Harper argues that the statement of Defendant Kelly's concurrence in the other defendants' notice of removal did not comply with the rule of unanimity because 28 U.S.C. § 1446(a) states that a notice of removal must be signed pursuant to Rule 11 of the Federal Rules of Civil Procedure, but that Rule 11 "does not authorize any one party to make representations or file pleadings on behalf of another party." Pl's Br. at 9. We disagree. Rule 11 merely requires any pleading to be signed "by at least one attorney of record" and states that by presenting such pleading the attorney is certifying that, inter alia,"the allegations and of the factual contentions have evidentiary support." FED. R. CIV. P. 11(a), (b)(3). Thus, the attorney for AutoAlliance, AAI and Childress was bound by Rule 11 when she represented to the district court that Kelly consented to the removal. Nothing in Rule 11, however, required Kelly or his attorney to submit a pleading, written motion, or other paper directly expressing that concurrence or prohibited counsel for the other defendants from making such a representation on Kelly's behalf. Had counsel for AutoAlliance, AAI and Childress misrepresented Kelly's concurrence in the removal, no doubt Kelly would have brought this misrepresentation to the court's attention and it would have been within the district court's power to impose appropriate sanctions, including a remand to state court.
Even assuming, arguendo, that the statement of concurrence in the notice of removal did not satisfy the rule of unanimity because Kelly needed to file a written concurrence on his own behalf, it is clear that Kelly complied with the rule when he filed his answer within 30 days of being served with the complaint. Harper's complaint was personally served on Kelly on July 24, 2002. In his answer, filed on August 21, 2002, Kelly stated, "Defendant Kelly asserts that the proper jurisdiction and venue for this case is the U.S. District Court for the Eastern District of Michigan, Southern Division." Thus, the district court correctly concluded that Kelly's answer complied with the rule of unanimity. In addition, the fact that Kelly subsequently opposed Harper's motion to remand cured any purported defect in the removal petition. Cf. Gafford v. General Elec. Co., 997 F.2d 150, 164 (6th Cir.1993) ("If and to the extent that GE's petition for removal was technically deficient in its assertion of its principal place of business, it was cured by subsequent information GE supplied to the district court and entered into the record of this case."); Klein v. Manor Healthcare Corp., No. 92-4328/4347, 1994 WL 91786, at *5 (6th Cir. Mar.22, 1994) (rejecting the plaintiff's argument that the defendants' failure to include all defendants in a removal petition could not be cured beyond the 30-day removal period).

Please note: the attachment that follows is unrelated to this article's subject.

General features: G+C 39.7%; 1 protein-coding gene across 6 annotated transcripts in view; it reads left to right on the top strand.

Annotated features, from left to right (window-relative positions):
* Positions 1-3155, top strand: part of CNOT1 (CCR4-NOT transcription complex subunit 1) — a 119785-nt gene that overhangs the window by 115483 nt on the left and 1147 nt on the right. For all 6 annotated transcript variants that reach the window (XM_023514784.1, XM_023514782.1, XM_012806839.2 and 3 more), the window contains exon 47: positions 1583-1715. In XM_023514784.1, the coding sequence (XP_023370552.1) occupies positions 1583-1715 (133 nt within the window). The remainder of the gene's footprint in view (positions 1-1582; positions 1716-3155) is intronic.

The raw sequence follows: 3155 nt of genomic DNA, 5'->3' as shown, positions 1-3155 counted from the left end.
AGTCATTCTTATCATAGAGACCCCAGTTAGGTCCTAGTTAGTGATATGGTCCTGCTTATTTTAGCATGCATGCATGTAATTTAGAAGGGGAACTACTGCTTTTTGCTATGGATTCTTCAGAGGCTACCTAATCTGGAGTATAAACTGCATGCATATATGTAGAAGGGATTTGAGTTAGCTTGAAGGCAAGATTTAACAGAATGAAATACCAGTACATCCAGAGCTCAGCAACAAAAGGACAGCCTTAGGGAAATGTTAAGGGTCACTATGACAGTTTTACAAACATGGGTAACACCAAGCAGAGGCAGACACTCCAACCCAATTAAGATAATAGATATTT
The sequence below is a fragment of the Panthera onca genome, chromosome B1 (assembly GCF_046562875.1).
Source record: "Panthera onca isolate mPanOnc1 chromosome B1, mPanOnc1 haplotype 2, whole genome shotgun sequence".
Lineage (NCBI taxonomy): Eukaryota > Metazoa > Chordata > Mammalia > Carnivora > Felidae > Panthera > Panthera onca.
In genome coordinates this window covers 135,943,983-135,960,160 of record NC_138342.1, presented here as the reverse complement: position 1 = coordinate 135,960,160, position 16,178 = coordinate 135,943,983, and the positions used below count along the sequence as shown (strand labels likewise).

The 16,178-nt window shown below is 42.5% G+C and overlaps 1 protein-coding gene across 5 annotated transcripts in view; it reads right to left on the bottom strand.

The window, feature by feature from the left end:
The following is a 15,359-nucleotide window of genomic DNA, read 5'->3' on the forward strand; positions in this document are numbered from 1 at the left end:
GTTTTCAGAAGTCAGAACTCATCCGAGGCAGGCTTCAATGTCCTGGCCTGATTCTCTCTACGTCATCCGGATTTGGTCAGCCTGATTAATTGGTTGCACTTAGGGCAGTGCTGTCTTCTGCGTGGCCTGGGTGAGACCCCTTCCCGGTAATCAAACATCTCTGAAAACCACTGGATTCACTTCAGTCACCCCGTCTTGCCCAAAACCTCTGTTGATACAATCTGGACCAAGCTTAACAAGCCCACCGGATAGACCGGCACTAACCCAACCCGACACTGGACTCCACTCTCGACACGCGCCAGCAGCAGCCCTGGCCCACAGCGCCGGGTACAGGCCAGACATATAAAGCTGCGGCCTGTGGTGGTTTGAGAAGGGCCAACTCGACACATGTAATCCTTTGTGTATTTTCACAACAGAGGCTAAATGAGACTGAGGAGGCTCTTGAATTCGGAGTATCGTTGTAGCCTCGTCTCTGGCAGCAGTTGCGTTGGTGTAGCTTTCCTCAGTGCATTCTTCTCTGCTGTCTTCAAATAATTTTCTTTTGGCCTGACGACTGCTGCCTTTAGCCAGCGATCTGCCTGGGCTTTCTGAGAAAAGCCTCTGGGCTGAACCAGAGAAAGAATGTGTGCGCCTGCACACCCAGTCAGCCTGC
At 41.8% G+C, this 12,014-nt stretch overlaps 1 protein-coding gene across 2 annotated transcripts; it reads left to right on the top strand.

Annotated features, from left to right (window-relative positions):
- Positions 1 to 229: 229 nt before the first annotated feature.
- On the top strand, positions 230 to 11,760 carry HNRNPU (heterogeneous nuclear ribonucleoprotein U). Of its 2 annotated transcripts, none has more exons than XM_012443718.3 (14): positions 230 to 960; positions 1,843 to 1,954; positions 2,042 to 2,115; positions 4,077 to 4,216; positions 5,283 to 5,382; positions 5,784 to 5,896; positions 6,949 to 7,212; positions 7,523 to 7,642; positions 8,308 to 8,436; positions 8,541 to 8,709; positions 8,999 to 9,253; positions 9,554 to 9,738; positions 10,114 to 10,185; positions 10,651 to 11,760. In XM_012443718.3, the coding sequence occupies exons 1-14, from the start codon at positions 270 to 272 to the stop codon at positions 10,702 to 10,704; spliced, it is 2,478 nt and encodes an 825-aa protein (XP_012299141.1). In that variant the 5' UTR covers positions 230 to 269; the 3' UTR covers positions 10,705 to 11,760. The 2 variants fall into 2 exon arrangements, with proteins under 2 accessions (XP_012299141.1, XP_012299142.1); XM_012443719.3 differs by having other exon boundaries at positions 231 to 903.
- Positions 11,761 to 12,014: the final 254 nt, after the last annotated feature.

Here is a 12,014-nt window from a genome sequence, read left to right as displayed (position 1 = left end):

2. Impact of Harper's Retaliatory Discharge Claim on Removability
The next issue is whether Harper's civil action was removable because his complaint contained a claim for retaliatory discharge that invoked the Michigan Worker's Disability Compensation Act of 1969, MICH. COMP. LAWS § 418.301(11). For that reasons that follow, we hold that Defendants properly removed this action.
A civil action "arising under the workmen's compensation laws of [a] State" cannot be removed to a federal district court. 28 U.S.C. § 1445(c). The question is how to interpret the terms "arising under" and "workmen's compensation laws" with respect to retaliatory discharge claims premised on Michigan law. In answering this question, we apply federal law criteria. Grubbs v. General Elec. Credit Corp., 405 U.S. 699, 705, 92 S.Ct. 1344, 31 L.Ed.2d 612 (1972).